Part of the reason that I left full-time LGBTQ activism is that I didn’t want to sell the “we’re just like everybody else” line. (Also because the pay and the hours sucked, but that’s a post for another time.) Our movement was launched out of the closet by a police raid on a club full of drag queens, butches, gutter punks, homeless queer youth and sex workers who couldn’t be pushed any farther (see pic below), but we’ve lost track of our roots. We’ve moved from Stonewall Riots to Stonewall Kitchen. As I said to Jef a while ago, there’s no gay sex in the gay rights movement, because talking about gay sex makes people feel squirmy and we’re just here for our rights. I guess I’m sort of a bourgeois queer liberationist, believing that there are differences in our various subcultures which should be embraced and celebrated. As the gay rights movement nationally moved toward a set of mainstream ideals (queers should have the right to get married and join the army), and sold out our trans brothers and sisters again and again, I got very personally disillusioned with the work, and very concerned about my own ability to personally represent the party line. We started to push a “teaching tolerance” agenda that I just couldn’t get behind. I don’t want to be tolerated, like a bad smell or a too cold meal. I don’t want to be asked to change or pretend or tone it down and stop making people uncomfortable. I want to be part of a liberation movement that asks us all to confront our own discomfort and recognize that difference is beautiful and vital and critical.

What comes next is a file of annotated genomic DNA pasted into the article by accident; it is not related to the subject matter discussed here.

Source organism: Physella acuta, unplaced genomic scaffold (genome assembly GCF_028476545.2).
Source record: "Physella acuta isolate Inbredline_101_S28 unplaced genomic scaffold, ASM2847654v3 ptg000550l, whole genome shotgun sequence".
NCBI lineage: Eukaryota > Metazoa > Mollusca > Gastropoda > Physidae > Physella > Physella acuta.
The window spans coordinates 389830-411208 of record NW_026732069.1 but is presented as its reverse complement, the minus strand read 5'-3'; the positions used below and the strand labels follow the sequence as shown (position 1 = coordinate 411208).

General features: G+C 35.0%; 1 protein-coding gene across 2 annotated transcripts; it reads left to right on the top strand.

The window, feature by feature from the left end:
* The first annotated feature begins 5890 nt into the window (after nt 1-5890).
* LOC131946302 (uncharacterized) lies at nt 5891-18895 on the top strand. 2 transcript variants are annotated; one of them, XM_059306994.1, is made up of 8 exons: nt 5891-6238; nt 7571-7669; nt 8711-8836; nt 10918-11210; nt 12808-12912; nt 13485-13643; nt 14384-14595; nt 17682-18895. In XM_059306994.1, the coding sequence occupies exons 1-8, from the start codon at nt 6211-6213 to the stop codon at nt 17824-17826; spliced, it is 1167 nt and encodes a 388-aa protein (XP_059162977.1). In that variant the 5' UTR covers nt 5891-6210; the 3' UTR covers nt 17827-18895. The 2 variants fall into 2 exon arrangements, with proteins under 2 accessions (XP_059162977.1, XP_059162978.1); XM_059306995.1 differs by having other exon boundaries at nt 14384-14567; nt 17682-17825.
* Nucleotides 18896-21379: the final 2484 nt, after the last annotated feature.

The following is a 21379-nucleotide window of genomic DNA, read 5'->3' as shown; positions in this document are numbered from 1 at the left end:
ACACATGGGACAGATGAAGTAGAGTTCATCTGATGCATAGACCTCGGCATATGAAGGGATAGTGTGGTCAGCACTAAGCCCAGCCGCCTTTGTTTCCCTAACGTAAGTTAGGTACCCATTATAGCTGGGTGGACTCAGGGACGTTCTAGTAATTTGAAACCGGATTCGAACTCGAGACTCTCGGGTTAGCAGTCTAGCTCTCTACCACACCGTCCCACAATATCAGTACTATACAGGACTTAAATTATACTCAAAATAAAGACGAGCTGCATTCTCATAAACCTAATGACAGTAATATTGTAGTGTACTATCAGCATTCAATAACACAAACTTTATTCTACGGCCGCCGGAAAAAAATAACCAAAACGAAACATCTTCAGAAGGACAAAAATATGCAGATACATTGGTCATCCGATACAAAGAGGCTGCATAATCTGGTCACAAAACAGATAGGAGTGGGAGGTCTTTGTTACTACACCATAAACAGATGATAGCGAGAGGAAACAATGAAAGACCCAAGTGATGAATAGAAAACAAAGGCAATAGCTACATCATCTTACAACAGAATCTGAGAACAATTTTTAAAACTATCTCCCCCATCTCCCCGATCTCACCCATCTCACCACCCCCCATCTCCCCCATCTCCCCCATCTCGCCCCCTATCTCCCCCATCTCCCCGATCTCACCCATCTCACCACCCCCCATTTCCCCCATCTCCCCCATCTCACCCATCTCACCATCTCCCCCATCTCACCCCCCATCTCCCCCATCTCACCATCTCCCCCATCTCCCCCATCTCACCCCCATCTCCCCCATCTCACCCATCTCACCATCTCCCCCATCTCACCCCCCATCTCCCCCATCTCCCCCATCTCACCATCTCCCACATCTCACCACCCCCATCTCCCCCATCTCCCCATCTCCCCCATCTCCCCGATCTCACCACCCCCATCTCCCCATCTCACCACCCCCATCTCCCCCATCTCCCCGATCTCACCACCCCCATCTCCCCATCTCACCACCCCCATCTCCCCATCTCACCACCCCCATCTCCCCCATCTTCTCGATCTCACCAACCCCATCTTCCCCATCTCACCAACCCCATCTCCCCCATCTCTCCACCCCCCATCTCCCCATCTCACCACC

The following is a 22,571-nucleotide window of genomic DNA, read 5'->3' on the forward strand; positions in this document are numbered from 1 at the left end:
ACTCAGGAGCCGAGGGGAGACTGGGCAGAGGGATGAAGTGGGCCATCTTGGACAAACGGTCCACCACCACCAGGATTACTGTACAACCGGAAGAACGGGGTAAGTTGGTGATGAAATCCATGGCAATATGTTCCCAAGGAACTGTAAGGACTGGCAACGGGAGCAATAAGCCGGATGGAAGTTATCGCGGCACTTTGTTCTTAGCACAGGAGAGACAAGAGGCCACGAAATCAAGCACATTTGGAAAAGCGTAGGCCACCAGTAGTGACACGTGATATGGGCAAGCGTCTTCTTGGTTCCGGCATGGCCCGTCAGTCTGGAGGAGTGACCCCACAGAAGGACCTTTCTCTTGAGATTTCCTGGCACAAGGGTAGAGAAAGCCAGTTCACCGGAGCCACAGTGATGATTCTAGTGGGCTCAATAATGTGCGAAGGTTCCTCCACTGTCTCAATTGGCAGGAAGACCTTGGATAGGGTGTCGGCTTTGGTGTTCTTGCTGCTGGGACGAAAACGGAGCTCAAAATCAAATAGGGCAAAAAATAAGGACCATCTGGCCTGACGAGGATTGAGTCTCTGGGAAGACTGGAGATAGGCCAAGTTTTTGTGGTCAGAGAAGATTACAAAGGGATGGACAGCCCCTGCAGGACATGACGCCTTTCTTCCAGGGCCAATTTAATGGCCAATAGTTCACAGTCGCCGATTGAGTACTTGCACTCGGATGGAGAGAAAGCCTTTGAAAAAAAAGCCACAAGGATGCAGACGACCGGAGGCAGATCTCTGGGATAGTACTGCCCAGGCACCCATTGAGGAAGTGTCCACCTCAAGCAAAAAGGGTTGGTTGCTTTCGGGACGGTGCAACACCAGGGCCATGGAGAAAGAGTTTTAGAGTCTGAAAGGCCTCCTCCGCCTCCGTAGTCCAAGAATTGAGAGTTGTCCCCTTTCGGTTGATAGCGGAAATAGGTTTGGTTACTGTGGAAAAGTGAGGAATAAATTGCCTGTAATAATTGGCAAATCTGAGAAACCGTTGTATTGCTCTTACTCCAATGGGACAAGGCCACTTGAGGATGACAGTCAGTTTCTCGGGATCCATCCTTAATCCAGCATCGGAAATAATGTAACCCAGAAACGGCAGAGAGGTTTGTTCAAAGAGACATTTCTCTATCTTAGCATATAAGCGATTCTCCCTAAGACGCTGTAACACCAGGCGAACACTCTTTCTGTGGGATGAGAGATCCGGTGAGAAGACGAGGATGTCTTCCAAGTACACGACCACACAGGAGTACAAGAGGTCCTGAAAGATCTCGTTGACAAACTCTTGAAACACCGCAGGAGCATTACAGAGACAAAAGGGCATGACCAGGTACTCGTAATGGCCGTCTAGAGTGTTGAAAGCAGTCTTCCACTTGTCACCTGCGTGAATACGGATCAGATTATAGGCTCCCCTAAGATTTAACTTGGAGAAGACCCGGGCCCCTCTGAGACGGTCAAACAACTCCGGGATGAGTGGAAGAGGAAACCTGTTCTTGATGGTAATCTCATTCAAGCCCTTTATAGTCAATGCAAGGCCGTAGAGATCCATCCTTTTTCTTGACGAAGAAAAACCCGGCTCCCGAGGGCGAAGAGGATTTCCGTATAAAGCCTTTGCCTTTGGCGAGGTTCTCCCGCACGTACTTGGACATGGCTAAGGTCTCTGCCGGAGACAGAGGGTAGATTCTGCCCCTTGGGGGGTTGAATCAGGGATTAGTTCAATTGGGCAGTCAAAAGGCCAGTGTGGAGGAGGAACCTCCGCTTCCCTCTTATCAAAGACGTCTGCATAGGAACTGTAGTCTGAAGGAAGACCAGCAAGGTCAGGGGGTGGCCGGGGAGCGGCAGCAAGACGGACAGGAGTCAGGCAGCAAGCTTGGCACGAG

I’m not sure how to end this post except to acknowledge that this is an ongoing conversation that I hope keeps happening within and outside queer communities. I’d love to have some of it here, so please feel free to respond or repost.


Community Center?

Do you remember when Rhode Island had a gay community center? The India Point Project briefly operated one on the East Side in Providence, but went belly up and abruptly locked its doors back in 2004, when I was still a Baby Professional Queer. While part of the vision behind this blog is to function as a virtual community center for LGBTQQIAXYZ Rhode Islanders, we’re clearly quite a ways away from achieving that vision. So in the meantime, we encourage you to take the Community Center Survey that Options Newsmagazine is running right now. We’ll post the results when Options does.


Bishop Tobin is a Neb Nose

The Bishop and I are share a hometown with a unique dialect, wherein “neb nose” is someone who is butting into another’s business without warrant.